You picked up your teen’s phone and saw some explicit sexting messages between, say, your son and his new girlfriend. What to do? Teen therapists Lorraine and Richard Platt offer these tips:
Don’t panic. It’s not an emergency. Before you do or say anything about your teenager sexting, make sure you have a game plan. Talk to your partner if you have one to think through what you want to say, and make sure you’re not reactive or fearful when you go to your son.
Take your cues from your teen. If your kid is doing great in school, isn’t smoking pot, has healthy relationships with friends, and is developing into a functional adult, he deserves more privacy than someone who doesn’t have those things going for him.
Realize that things are different now. They’re experimenting a lot earlier than we did when we were kids. They have a lot more exposure to sex of every kind through their peers and the Internet. So help them through it. Be curious and non-judgmental. Take this as an opportunity to get to know your teen and what he or she is dealing with.
Skip the lecture. Think kids aren’t going to communicate their feelings through this new technology? Or that you can clamp down on biology? That’s not going to happen. You’re better off asking questions and having an open conversation versus lecturing or attempting to control their behavior. That’s when kids go underground and think they can’t talk to their parents about anything.
Humor helps. Tell a story about a relationship you had at that age. Or, to open the conversation, you might just smile and say something as simple as, “Well, I guess you’re growing up.”
Choose the right time. Imagine that your son has either a green light or a red light on his forehead anytime you try to talk to him. If you don’t have the green light, you’re not going to get anywhere. (You can almost always tell by how they respond to the first thing you say to them, no matter how innocuous.)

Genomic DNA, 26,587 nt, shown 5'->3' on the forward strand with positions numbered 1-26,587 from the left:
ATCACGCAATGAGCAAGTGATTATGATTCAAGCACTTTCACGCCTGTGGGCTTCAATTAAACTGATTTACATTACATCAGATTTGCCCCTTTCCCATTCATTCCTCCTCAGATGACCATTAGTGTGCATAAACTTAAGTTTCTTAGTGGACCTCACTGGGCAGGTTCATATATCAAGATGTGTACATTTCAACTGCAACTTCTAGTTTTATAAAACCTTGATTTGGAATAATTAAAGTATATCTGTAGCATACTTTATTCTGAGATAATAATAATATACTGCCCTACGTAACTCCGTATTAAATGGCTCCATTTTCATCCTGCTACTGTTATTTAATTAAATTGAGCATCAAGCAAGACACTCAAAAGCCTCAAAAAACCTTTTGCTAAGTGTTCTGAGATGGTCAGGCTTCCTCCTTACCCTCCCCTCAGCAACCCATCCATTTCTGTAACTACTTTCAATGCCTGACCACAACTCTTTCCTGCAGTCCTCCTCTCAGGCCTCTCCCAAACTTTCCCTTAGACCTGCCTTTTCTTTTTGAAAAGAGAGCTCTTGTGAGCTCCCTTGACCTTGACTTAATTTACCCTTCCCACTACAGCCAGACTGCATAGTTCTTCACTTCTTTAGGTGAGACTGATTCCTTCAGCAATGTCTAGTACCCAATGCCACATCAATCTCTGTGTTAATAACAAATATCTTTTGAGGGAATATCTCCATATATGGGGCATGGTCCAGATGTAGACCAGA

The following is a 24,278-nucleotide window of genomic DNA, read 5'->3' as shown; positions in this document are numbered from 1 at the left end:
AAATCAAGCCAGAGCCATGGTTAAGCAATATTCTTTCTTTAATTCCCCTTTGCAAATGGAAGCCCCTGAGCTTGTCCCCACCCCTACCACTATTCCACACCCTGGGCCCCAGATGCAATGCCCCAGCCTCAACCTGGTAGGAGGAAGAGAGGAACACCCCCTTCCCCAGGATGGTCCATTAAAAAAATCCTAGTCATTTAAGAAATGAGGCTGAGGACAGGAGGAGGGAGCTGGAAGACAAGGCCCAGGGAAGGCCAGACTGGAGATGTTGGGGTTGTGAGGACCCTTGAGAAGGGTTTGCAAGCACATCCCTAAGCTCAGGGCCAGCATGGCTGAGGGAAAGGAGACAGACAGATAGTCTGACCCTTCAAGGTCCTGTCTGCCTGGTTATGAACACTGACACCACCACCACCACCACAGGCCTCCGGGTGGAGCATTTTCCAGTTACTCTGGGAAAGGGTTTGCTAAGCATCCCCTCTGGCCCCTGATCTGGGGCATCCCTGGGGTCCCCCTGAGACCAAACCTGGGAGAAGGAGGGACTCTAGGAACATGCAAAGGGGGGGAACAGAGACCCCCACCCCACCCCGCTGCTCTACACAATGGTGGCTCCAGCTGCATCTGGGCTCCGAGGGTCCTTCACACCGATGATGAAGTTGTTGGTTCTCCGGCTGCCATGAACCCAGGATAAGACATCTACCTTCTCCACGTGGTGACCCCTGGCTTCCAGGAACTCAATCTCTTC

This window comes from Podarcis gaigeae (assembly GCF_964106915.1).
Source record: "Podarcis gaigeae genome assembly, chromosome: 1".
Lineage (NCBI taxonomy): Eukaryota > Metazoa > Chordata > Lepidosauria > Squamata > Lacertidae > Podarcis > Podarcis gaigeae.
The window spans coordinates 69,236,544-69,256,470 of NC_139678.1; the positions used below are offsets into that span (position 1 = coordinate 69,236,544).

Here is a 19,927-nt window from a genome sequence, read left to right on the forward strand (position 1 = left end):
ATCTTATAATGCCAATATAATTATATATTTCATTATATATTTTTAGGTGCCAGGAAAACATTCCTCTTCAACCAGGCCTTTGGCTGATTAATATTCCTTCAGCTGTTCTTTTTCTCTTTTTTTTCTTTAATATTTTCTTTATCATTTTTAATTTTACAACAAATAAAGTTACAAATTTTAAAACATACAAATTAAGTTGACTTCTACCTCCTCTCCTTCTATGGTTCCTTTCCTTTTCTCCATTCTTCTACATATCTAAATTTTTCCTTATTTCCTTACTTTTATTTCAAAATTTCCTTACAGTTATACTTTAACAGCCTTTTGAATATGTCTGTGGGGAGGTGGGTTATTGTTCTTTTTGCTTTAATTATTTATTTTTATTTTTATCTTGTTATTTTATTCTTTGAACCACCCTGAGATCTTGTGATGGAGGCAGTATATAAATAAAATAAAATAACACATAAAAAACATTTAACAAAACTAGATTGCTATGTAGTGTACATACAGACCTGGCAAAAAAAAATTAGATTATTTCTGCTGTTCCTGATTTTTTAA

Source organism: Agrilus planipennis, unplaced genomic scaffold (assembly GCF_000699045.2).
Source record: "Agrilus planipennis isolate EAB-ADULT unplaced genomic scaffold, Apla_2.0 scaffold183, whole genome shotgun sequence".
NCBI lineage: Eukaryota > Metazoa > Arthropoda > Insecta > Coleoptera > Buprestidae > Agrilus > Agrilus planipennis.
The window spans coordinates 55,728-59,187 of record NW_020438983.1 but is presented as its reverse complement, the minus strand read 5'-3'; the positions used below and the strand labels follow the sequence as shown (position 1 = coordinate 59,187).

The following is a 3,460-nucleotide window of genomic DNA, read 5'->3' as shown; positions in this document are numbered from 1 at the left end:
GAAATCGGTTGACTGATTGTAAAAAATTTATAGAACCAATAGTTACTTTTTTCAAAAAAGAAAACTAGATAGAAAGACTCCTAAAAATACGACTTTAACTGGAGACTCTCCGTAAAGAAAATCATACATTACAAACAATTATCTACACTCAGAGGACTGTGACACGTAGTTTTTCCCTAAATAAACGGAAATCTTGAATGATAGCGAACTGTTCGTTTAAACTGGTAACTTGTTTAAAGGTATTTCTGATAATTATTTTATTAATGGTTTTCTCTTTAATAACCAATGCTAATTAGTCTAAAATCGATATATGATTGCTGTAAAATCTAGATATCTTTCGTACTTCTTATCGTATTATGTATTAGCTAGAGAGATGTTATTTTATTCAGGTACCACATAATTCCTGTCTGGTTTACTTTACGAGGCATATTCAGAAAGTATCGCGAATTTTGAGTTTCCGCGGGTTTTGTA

Avoid trying for a “look-me-in-the-eye conversation.” Talking to teen boys face-to-face can feel confrontational. Suggest going for a walk instead—or wait until you’re driving together—so your teen feels more comfortable talking to you about such a personal topic.
Use this as an opportunity to have a broader conversation with your teen. It’s a chance to talk not just about safe sex and what can happen in a digital world—where sexting messages can follow you to job interviews and beyond—but what a healthy relationship looks like.
Get to know his girlfriend. You won’t have any influence if you don’t have a relationship with her. Invite her over for dinner if you haven’t already met her. If he balks (remember that he might feel awkward introducing you), find other ways to include her. Be patient and take it slow.
Talk to her parents if something dangerous is happening—like the girl is sharing nude photos of herself. Even then, it’s best to talk to your son first. Let him know what you’re going to do and why, so it’s not a surprise. Educate him about the potential risks and consequences of such behavior; that he can be charged with harassment, bullying, or even child pornography, which is why you’re talking this step to protect her.
Realize that your child wants you to be the parent. It’s easy to forget that when you see your child is so peer oriented. But your teen wants your guidance—as long as you’re matter of fact and don’t lose your cool. Even if they resist you, they want your help.
This blog post originally appeared on Kinstantly.com, here: http://blog.kinstantly.com/what-to-do-when-you-discover-your-teen-is-sexting/